Opening day at Sox Park!
At some time or another, most boys growing up around Chicago dream of playing for one of the hometown baseball teams. Few ever make it. Even then, the Chicagoans who do get to the big time usually wind up with other ball clubs
So today let's look at one of those rarities, a native Chicagoan who played his entire major league career in a Chicago uniform. He was Johnny Mostil--and he was a star, too.
Born in Chicago in 1896, Johnny was a boy when his family moved a few miles over the Indiana line to Whiting.
Johnny Mostil (author's collection)
He started playing semi-pro baseball as a teenager, mostly as an infielder. During the war-year 1918 he signed with the Sox and got into a few games.
The war ended, the regulars returned, and Johnny went back to work at Montgomery Ward. Then the “Black Sox” scandal hit.
Eight Sox players were kicked out of baseball for throwing the World Series. Suddenly the team needed replacements. Mostil rejoined the Sox in 1921, this time for good.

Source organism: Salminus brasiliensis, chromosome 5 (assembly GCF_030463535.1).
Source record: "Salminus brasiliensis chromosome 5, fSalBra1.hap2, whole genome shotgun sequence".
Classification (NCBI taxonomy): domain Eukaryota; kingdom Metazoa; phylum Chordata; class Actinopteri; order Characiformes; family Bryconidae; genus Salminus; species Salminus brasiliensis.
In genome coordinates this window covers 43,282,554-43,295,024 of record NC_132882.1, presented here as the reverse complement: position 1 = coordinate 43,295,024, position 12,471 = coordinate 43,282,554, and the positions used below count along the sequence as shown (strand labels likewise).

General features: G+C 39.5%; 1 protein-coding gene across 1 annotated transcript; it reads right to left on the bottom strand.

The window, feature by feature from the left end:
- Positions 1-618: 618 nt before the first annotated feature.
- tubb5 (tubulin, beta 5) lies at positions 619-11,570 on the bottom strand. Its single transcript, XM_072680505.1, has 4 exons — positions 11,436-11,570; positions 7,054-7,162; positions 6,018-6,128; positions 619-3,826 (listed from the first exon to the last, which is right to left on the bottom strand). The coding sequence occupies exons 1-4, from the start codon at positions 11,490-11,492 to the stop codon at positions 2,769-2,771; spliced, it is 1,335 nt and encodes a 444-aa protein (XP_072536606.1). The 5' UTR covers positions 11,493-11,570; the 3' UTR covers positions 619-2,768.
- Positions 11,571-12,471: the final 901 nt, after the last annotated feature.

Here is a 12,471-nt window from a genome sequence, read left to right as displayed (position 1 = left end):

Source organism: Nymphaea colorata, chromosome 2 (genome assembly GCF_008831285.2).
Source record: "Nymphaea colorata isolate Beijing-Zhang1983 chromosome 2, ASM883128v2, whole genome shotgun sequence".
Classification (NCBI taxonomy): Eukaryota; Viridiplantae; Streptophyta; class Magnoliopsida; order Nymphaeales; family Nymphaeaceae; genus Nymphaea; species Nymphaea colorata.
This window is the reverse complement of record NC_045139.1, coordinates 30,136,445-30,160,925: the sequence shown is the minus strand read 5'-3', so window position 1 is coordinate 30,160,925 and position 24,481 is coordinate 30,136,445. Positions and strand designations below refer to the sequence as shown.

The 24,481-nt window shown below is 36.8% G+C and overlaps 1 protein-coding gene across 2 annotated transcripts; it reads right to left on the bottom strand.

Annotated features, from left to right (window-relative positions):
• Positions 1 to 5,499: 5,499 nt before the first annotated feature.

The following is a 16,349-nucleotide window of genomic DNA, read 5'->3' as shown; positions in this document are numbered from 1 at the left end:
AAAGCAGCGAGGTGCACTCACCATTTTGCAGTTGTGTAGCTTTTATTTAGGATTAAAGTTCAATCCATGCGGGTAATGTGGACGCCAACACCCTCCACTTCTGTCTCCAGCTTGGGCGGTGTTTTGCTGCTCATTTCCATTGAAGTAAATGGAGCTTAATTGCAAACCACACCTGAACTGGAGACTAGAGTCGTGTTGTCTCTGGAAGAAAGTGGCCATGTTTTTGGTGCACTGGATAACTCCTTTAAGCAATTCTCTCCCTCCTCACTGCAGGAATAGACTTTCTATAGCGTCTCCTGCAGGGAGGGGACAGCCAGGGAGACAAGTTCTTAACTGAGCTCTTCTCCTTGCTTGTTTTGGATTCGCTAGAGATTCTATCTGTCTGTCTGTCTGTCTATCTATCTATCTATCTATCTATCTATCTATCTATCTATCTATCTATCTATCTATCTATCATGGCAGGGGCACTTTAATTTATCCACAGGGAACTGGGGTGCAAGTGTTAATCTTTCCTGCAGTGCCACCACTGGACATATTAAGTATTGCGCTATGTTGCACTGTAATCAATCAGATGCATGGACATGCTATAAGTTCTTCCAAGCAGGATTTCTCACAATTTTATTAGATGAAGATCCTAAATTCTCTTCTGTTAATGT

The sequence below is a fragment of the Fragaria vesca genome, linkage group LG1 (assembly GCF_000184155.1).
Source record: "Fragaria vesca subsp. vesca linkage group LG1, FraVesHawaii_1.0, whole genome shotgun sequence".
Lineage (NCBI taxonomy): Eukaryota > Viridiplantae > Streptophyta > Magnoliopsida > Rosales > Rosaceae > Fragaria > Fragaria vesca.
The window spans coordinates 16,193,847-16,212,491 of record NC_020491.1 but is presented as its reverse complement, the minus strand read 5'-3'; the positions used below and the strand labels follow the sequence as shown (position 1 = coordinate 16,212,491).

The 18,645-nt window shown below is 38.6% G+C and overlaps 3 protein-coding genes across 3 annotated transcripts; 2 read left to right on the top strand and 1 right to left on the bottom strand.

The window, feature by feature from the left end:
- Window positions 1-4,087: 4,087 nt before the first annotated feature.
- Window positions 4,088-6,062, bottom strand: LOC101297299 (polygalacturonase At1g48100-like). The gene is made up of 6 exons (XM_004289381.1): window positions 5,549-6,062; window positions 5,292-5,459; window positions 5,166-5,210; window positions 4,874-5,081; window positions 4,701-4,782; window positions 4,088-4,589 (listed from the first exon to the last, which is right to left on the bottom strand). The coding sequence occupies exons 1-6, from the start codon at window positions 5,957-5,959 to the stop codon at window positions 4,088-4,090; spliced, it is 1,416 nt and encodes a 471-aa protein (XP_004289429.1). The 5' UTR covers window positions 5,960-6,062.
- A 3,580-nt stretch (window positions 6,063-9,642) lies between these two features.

By now he was an outfielder. Writers covering the team were impressed with his defensive skills, comparing him to the legendary Tris Speaker. Once Centerfielder Mostil managed to catch a fly ball in foul territory, something even Speaker never did.
He became one of the team’s most popular players. The people in Whiting were proud of him, and traffic on the South Shore Line spiked whenever Mostil and the Sox were playing at Comiskey. His former colleagues at Ward’s even staged a Johnny Mostil Day at the ballpark.
Mostil twice led the American League in stolen bases. He could hit, too–his batting average was usually over .300, peaking at .328 in 1926. That year he was runner-up for the league’s Most Valuable Player award.
Mostil warms up before a game (Library of Congress)
The Sox were in spring training at Shreveport in 1927. On the morning of March 9, Mostil tried to commit suicide by slashing his chest and wrists with a razor. The team announced he was suffering from neuritis, and had endured constant headaches and sleepless nights. Insiders whispered that he was depressed over a shattered love affair.
Mostil recovered and came back late in the 1927 season. But he was never the same player. The Sox released him in 1929.
He later managed in the minor leagues, and eventually became a White Sox scout. Johnny Mostil died at his home in Midlothian in 1970.